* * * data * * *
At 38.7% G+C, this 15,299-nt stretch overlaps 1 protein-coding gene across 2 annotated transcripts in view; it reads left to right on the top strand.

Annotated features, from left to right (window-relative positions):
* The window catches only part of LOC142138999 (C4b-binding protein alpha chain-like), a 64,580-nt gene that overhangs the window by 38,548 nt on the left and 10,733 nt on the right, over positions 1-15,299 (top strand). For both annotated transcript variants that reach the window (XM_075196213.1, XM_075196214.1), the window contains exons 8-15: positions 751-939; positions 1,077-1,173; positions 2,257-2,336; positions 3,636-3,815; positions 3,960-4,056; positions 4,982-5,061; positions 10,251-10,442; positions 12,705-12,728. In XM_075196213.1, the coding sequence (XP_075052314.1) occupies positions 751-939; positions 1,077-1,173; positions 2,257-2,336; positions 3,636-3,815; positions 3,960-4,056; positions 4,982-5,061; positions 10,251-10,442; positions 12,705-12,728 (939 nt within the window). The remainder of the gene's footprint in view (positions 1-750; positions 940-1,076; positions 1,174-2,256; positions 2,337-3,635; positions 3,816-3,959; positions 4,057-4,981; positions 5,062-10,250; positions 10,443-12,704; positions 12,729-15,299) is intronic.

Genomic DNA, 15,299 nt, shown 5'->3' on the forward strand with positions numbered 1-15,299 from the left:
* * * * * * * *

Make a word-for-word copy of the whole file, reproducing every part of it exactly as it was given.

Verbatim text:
At 38.7% G+C, this 15,299-nt stretch overlaps 1 protein-coding gene across 2 annotated transcripts in view; it reads left to right on the top strand.

Annotated features, from left to right (window-relative positions):
* The window catches only part of LOC142138999 (C4b-binding protein alpha chain-like), a 64,580-nt gene that overhangs the window by 38,548 nt on the left and 10,733 nt on the right, over positions 1-15,299 (top strand). For both annotated transcript variants that reach the window (XM_075196213.1, XM_075196214.1), the window contains exons 8-15: positions 751-939; positions 1,077-1,173; positions 2,257-2,336; positions 3,636-3,815; positions 3,960-4,056; positions 4,982-5,061; positions 10,251-10,442; positions 12,705-12,728. In XM_075196213.1, the coding sequence (XP_075052314.1) occupies positions 751-939; positions 1,077-1,173; positions 2,257-2,336; positions 3,636-3,815; positions 3,960-4,056; positions 4,982-5,061; positions 10,251-10,442; positions 12,705-12,728 (939 nt within the window). The remainder of the gene's footprint in view (positions 1-750; positions 940-1,076; positions 1,174-2,256; positions 2,337-3,635; positions 3,816-3,959; positions 4,057-4,981; positions 5,062-10,250; positions 10,443-12,704; positions 12,729-15,299) is intronic.

Genomic DNA, 15,299 nt, shown 5'->3' on the forward strand with positions numbered 1-15,299 from the left: